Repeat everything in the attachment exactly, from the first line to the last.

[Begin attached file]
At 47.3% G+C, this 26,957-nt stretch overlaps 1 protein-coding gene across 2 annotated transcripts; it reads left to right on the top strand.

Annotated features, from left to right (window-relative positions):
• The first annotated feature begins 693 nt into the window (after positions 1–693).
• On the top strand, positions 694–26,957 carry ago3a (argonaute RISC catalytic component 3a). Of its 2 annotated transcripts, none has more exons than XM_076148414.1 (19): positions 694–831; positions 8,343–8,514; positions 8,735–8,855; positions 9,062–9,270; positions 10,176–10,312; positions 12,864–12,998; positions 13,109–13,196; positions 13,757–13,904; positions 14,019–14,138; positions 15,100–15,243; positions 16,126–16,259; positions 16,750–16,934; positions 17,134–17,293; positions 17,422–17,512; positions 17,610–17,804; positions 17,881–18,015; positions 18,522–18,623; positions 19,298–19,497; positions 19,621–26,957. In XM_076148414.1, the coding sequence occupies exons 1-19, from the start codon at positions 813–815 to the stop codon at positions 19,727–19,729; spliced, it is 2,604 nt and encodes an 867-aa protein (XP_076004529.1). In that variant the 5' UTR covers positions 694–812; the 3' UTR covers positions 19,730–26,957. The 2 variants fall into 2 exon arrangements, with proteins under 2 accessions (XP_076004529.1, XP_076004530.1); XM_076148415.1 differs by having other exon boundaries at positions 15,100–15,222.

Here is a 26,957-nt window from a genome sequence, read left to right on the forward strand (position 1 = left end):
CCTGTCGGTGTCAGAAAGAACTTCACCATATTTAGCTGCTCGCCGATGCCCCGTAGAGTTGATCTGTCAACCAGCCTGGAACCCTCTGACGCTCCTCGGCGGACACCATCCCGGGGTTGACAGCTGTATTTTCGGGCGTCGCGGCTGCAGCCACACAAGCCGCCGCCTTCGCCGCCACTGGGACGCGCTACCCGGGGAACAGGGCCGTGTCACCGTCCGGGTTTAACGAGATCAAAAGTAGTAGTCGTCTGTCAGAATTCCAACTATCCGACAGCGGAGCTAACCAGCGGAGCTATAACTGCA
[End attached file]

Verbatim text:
At 47.3% G+C, this 26,957-nt stretch overlaps 1 protein-coding gene across 2 annotated transcripts; it reads left to right on the top strand.

Annotated features, from left to right (window-relative positions):
• The first annotated feature begins 693 nt into the window (after positions 1–693).
• On the top strand, positions 694–26,957 carry ago3a (argonaute RISC catalytic component 3a). Of its 2 annotated transcripts, none has more exons than XM_076148414.1 (19): positions 694–831; positions 8,343–8,514; positions 8,735–8,855; positions 9,062–9,270; positions 10,176–10,312; positions 12,864–12,998; positions 13,109–13,196; positions 13,757–13,904; positions 14,019–14,138; positions 15,100–15,243; positions 16,126–16,259; positions 16,750–16,934; positions 17,134–17,293; positions 17,422–17,512; positions 17,610–17,804; positions 17,881–18,015; positions 18,522–18,623; positions 19,298–19,497; positions 19,621–26,957. In XM_076148414.1, the coding sequence occupies exons 1-19, from the start codon at positions 813–815 to the stop codon at positions 19,727–19,729; spliced, it is 2,604 nt and encodes an 867-aa protein (XP_076004529.1). In that variant the 5' UTR covers positions 694–812; the 3' UTR covers positions 19,730–26,957. The 2 variants fall into 2 exon arrangements, with proteins under 2 accessions (XP_076004529.1, XP_076004530.1); XM_076148415.1 differs by having other exon boundaries at positions 15,100–15,222.

Here is a 26,957-nt window from a genome sequence, read left to right on the forward strand (position 1 = left end):
CCTGTCGGTGTCAGAAAGAACTTCACCATATTTAGCTGCTCGCCGATGCCCCGTAGAGTTGATCTGTCAACCAGCCTGGAACCCTCTGACGCTCCTCGGCGGACACCATCCCGGGGTTGACAGCTGTATTTTCGGGCGTCGCGGCTGCAGCCACACAAGCCGCCGCCTTCGCCGCCACTGGGACGCGCTACCCGGGGAACAGGGCCGTGTCACCGTCCGGGTTTAACGAGATCAAAAGTAGTAGTCGTCTGTCAGAATTCCAACTATCCGACAGCGGAGCTAACCAGCGGAGCTATAACTGCA